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I recently bought a 2016 Cannondale Synapse Carbon Disc road bike, which is working great -- however I notice that occasionally when my front wheel hits a bump (e.g. a small pothole or the lip of a driveway), the front fork (or something beneath it) goes into some sort of vibration mode and makes a noise that sounds a lot like the "twang" of a door-stopper for about a quarter-second.

It's a little surprising when this happens (both due to the unexpected sound and the vibration I feel through the handlebars), but I don't observe any obvious problems other than that.

My question is, is this sort of behavior normal/expected with this type of bike, or is it an indicator that something needs adjustment? (The quick-release lever seems to engaged tightly AFAICT, and there is no reflector mounted on the front spokes)

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    The thing that needs adjustment is the riding style. Pot-holes, manhole covers and sharp steps in the tarmac are best avoided, either by navigating around or by lifting the wheel (slight bunny hop) to get over. The noise you hear is from the stress that's imposed on the wheel. – Carel Aug 12 '18 at 18:55
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    Well, yes, that is usually what I do, but as a human being I'm not 100% successful at it. – Jeremy Friesner Aug 12 '18 at 19:28
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    It may be spoke noise -- two spokes rubbing together when they stretch slightly. – Daniel R Hicks Aug 13 '18 at 2:51
  • Did your rear wheel make similar noises when you first rode on it? Mass-produced wheels are often very poorly stress-relieved and can make noises when they initially get stressed. Rear wheels get stressed a lot more than front wheels, so will rapidly stop making noises. Front wheels don't get stressed much, so might still make noises when hitting bumps for some time. – Andrew Henle Aug 13 '18 at 15:46
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    @JeremyFriesner I was thinking you might have bought the bike new, maybe as old stock at a bike shop. If it's used, the wheels not being stress-relieved isn't a likely cause, but loose/undertensionsed spokes might be. Also check your rim for cracks around the spoke holes. A cracked rim won't be noticeable at first, but can make all kinds of noises - and might fail rapidly, especially with disk brakes, which put a lot of stress on the spokes compared to rim brakes. – Andrew Henle Aug 13 '18 at 16:00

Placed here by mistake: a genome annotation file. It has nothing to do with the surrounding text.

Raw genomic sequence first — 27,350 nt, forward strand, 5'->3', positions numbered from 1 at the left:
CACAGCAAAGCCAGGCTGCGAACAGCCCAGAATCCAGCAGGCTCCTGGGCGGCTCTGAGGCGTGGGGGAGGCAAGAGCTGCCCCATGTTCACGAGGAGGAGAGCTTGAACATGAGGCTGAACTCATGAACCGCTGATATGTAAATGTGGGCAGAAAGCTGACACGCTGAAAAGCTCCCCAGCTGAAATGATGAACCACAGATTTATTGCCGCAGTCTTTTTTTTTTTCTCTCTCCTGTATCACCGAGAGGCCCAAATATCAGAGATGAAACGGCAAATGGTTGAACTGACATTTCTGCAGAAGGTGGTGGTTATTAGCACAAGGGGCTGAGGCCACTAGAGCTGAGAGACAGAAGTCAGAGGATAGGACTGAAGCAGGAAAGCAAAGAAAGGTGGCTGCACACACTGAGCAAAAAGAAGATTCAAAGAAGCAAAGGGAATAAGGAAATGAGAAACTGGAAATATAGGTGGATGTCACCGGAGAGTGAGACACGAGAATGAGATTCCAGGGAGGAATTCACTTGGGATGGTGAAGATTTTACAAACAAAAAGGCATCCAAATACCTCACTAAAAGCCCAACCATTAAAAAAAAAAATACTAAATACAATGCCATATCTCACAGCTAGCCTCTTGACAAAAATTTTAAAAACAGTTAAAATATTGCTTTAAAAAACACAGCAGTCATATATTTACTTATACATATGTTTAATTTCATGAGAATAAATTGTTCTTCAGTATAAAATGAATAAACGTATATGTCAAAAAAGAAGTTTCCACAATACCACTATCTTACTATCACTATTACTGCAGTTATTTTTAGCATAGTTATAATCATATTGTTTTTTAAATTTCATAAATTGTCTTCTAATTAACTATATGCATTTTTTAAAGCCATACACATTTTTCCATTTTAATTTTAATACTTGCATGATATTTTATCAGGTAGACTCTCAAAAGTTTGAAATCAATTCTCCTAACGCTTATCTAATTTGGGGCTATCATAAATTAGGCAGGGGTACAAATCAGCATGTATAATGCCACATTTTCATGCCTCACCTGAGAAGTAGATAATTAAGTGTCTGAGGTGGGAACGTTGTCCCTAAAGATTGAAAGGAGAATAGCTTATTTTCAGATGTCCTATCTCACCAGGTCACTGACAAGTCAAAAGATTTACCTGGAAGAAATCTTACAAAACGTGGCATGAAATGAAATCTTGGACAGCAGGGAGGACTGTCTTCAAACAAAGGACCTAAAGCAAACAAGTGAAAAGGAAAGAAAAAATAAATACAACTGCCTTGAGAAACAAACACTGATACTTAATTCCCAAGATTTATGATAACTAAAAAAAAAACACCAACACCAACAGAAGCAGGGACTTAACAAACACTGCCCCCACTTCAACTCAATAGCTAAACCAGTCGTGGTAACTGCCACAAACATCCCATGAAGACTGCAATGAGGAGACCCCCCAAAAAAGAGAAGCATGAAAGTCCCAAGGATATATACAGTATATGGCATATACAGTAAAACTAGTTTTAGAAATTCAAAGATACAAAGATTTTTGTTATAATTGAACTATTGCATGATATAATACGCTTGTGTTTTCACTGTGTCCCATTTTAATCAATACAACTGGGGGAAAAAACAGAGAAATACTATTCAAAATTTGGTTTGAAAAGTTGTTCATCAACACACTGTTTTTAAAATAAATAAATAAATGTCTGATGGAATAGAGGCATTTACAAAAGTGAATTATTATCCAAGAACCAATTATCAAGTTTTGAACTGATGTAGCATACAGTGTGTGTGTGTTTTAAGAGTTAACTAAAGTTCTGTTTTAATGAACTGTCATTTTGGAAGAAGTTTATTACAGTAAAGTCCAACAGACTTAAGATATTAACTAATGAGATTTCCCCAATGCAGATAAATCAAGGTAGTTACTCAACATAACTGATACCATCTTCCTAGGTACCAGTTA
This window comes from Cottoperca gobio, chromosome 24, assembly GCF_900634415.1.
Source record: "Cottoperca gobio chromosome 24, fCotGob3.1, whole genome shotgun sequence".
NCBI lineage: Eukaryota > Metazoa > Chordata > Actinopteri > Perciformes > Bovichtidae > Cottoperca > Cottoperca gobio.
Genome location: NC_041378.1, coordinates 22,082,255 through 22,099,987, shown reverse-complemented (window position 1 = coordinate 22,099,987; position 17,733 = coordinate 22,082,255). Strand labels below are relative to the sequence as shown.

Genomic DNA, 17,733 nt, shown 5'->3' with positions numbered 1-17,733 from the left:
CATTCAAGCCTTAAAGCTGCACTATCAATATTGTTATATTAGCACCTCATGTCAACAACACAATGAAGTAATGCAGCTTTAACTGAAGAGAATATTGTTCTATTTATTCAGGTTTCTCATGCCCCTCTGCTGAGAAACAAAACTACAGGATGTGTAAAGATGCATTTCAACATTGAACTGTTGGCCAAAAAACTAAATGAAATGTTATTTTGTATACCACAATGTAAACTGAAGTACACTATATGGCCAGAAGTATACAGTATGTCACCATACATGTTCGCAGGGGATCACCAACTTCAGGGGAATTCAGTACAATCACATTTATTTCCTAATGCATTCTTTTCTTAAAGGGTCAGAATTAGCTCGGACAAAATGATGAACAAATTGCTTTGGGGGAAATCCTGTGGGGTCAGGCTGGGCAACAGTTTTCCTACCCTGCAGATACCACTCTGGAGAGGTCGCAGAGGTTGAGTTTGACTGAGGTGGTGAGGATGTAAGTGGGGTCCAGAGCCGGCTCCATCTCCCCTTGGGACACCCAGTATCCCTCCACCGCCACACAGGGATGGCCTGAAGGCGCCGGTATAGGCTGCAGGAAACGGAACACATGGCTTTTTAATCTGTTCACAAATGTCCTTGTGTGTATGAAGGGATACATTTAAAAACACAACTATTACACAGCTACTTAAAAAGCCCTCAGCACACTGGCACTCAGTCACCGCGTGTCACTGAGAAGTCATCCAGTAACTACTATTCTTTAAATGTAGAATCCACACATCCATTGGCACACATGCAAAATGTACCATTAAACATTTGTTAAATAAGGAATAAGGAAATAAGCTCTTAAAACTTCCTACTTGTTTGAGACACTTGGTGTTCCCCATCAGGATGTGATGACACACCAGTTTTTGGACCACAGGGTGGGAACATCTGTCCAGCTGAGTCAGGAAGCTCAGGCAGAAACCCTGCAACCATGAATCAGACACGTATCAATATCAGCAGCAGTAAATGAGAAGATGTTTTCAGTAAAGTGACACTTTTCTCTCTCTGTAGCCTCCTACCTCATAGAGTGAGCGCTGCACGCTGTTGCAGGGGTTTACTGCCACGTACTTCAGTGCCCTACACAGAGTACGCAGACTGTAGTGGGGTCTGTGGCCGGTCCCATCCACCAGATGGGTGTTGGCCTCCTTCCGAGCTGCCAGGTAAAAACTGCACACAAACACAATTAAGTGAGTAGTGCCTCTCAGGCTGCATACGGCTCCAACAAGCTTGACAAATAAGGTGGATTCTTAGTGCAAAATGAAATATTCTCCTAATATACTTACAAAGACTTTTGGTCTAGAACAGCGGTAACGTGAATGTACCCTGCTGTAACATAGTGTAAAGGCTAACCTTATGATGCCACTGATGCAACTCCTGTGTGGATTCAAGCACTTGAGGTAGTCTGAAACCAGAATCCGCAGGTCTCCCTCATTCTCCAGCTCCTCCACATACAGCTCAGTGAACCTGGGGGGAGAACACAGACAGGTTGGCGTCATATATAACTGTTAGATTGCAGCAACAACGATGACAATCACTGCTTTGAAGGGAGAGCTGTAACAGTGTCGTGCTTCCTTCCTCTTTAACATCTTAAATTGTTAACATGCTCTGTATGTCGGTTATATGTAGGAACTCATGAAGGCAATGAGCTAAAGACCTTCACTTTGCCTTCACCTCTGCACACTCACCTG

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I have a GT Grade Carbon which is designed and produced by the same corporation as your Cannondale. I have the described effect on high speed braking only which is quite common problem and it's easy to find information about it over the internet. Moreover, this effect was one of the reasons manufacturers switched to through-axles on road bikes too, and I believe it makes sense because this vibration makes quick-release loose with time. Make sure to check it more often while you have this effect unresolved.

I wouldn't say that I'm confident on why it happens to you during the normal operation, but some basic sense suggests that it could be something loose, online forums suggest that it could be the headset and I believe it can make sense because that's the only thing keeping your fork steady. I would suggest to you to run through the checks in this video, it's not as complicated as you may think:

Please let us know if tightening the headset helps!

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    I'd be mentioning "torque wrench" and "don't exceed the stated values" in the answer. – Criggie Aug 13 '18 at 9:30
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    Tightening the headset (as shown in your video) appears to have done the trick! Thanks :) – Jeremy Friesner Aug 14 '18 at 2:23
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I would guess these are the spokes. When hitting a bump, you wheel gets compressed. The harder you hit it the more.

When you wheel is getting compressed some (Upper and lower) spokes obviously loose their tension. The wheel then will pop back in it's original shape due the rest of the spokes which are streched. This will bring back the tension to the compressed spokes which usually is noticeable with the "twang" noise.

It may be a hint that you need to tighten your spokes. The looser your spokes are, the more compressed the wheel can get, which again can loosen your spokes even more. This can create a downwards spiral until the spokes start breaking. Simply check your spokes an tighten them if necessary.

Look I drew a nice picture :)

enter image description here

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    It may be a hint that you need to tighten your spokes. Or check for individual spokes that are undertensioned or even loose. – Andrew Henle Aug 13 '18 at 15:48
  • @AndrewHenle Anyway, if it's the spokes, something needs to be done about it. Preferably thorough re-tensioning and truing. Because the danger of breaking spokes due to temporary unloading is very real. And just adjusting some spokes just won't cut it. – cmaster Aug 13 '18 at 20:14
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Pretty much any bike’s gonna ‘ring’ a bit if you hit a sharp bump hard. It should not be making that noise though.

I’d just go over the whole bike looking for anything loose. Don’t forget cables, housings, spokes etc, You can try dropping the bike onto its wheels from six inches or so to see if you can replicate and locate the general area the noise is coming from.

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